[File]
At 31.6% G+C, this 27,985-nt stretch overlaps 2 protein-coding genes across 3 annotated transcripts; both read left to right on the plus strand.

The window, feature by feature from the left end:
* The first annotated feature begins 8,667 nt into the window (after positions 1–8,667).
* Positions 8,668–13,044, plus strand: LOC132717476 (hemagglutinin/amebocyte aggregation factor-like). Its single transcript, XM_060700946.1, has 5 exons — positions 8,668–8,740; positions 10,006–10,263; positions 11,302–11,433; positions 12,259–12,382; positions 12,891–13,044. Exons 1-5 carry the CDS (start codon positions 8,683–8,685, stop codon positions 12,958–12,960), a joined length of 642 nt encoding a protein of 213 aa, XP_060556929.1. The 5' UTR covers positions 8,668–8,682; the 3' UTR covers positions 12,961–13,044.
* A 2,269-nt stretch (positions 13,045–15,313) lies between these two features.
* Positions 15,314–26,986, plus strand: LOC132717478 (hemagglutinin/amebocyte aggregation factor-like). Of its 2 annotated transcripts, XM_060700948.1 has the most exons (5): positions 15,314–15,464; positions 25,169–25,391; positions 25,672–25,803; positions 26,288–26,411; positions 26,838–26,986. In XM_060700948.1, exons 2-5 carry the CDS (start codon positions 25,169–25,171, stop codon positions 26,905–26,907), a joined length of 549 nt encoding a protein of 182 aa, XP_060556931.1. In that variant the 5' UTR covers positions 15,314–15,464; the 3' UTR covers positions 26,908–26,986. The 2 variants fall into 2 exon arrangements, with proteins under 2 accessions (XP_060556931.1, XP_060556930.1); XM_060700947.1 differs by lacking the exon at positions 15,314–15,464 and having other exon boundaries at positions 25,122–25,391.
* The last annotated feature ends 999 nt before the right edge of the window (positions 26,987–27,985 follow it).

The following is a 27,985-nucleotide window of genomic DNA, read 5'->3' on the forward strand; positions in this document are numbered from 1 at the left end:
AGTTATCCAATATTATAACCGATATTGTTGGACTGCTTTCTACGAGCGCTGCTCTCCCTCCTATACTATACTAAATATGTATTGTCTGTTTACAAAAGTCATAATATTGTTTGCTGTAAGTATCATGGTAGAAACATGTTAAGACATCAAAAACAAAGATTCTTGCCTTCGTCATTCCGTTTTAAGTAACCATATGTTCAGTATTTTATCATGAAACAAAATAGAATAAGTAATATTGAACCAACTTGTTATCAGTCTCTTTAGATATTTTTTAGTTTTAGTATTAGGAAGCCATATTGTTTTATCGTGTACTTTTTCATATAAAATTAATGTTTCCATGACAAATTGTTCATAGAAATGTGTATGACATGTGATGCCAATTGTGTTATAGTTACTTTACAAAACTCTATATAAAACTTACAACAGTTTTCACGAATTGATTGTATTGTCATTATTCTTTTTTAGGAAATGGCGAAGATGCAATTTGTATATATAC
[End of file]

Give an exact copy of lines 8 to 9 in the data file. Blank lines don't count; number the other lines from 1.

The following is a 27,985-nucleotide window of genomic DNA, read 5'->3' on the forward strand; positions in this document are numbered from 1 at the left end:
AGTTATCCAATATTATAACCGATATTGTTGGACTGCTTTCTACGAGCGCTGCTCTCCCTCCTATACTATACTAAATATGTATTGTCTGTTTACAAAAGTCATAATATTGTTTGCTGTAAGTATCATGGTAGAAACATGTTAAGACATCAAAAACAAAGATTCTTGCCTTCGTCATTCCGTTTTAAGTAACCATATGTTCAGTATTTTATCATGAAACAAAATAGAATAAGTAATATTGAACCAACTTGTTATCAGTCTCTTTAGATATTTTTTAGTTTTAGTATTAGGAAGCCATATTGTTTTATCGTGTACTTTTTCATATAAAATTAATGTTTCCATGACAAATTGTTCATAGAAATGTGTATGACATGTGATGCCAATTGTGTTATAGTTACTTTACAAAACTCTATATAAAACTTACAACAGTTTTCACGAATTGATTGTATTGTCATTATTCTTTTTTAGGAAATGGCGAAGATGCAATTTGTATATATAC